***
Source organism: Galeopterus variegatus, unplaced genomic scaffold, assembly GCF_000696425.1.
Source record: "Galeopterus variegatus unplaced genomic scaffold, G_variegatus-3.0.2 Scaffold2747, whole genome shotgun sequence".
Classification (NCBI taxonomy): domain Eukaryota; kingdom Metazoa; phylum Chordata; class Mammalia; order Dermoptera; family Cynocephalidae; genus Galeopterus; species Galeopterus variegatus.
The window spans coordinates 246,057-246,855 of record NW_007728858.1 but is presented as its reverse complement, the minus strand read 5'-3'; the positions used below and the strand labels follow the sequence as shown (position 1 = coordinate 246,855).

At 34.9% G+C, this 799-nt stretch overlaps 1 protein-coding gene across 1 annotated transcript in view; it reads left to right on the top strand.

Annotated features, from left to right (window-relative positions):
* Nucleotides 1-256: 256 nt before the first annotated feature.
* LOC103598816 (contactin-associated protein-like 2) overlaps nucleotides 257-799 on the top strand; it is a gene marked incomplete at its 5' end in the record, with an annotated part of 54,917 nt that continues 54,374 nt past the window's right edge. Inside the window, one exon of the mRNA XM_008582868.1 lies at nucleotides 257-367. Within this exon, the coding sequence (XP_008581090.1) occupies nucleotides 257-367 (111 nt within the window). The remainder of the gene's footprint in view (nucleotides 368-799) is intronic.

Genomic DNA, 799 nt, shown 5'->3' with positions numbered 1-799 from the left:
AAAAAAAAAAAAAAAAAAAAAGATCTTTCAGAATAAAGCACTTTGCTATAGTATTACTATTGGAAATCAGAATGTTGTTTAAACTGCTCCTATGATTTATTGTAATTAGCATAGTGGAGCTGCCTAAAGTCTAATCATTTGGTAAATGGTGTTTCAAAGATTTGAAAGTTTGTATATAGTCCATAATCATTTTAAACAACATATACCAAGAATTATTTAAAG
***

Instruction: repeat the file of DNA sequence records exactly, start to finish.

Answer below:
Source organism: Galeopterus variegatus, unplaced genomic scaffold, assembly GCF_000696425.1.
Source record: "Galeopterus variegatus unplaced genomic scaffold, G_variegatus-3.0.2 Scaffold2747, whole genome shotgun sequence".
Classification (NCBI taxonomy): domain Eukaryota; kingdom Metazoa; phylum Chordata; class Mammalia; order Dermoptera; family Cynocephalidae; genus Galeopterus; species Galeopterus variegatus.
The window spans coordinates 246,057-246,855 of record NW_007728858.1 but is presented as its reverse complement, the minus strand read 5'-3'; the positions used below and the strand labels follow the sequence as shown (position 1 = coordinate 246,855).

At 34.9% G+C, this 799-nt stretch overlaps 1 protein-coding gene across 1 annotated transcript in view; it reads left to right on the top strand.

Annotated features, from left to right (window-relative positions):
* Nucleotides 1-256: 256 nt before the first annotated feature.
* LOC103598816 (contactin-associated protein-like 2) overlaps nucleotides 257-799 on the top strand; it is a gene marked incomplete at its 5' end in the record, with an annotated part of 54,917 nt that continues 54,374 nt past the window's right edge. Inside the window, one exon of the mRNA XM_008582868.1 lies at nucleotides 257-367. Within this exon, the coding sequence (XP_008581090.1) occupies nucleotides 257-367 (111 nt within the window). The remainder of the gene's footprint in view (nucleotides 368-799) is intronic.

Genomic DNA, 799 nt, shown 5'->3' with positions numbered 1-799 from the left:
AAAAAAAAAAAAAAAAAAAAAGATCTTTCAGAATAAAGCACTTTGCTATAGTATTACTATTGGAAATCAGAATGTTGTTTAAACTGCTCCTATGATTTATTGTAATTAGCATAGTGGAGCTGCCTAAAGTCTAATCATTTGGTAAATGGTGTTTCAAAGATTTGAAAGTTTGTATATAGTCCATAATCATTTTAAACAACATATACCAAGAATTATTTAAAG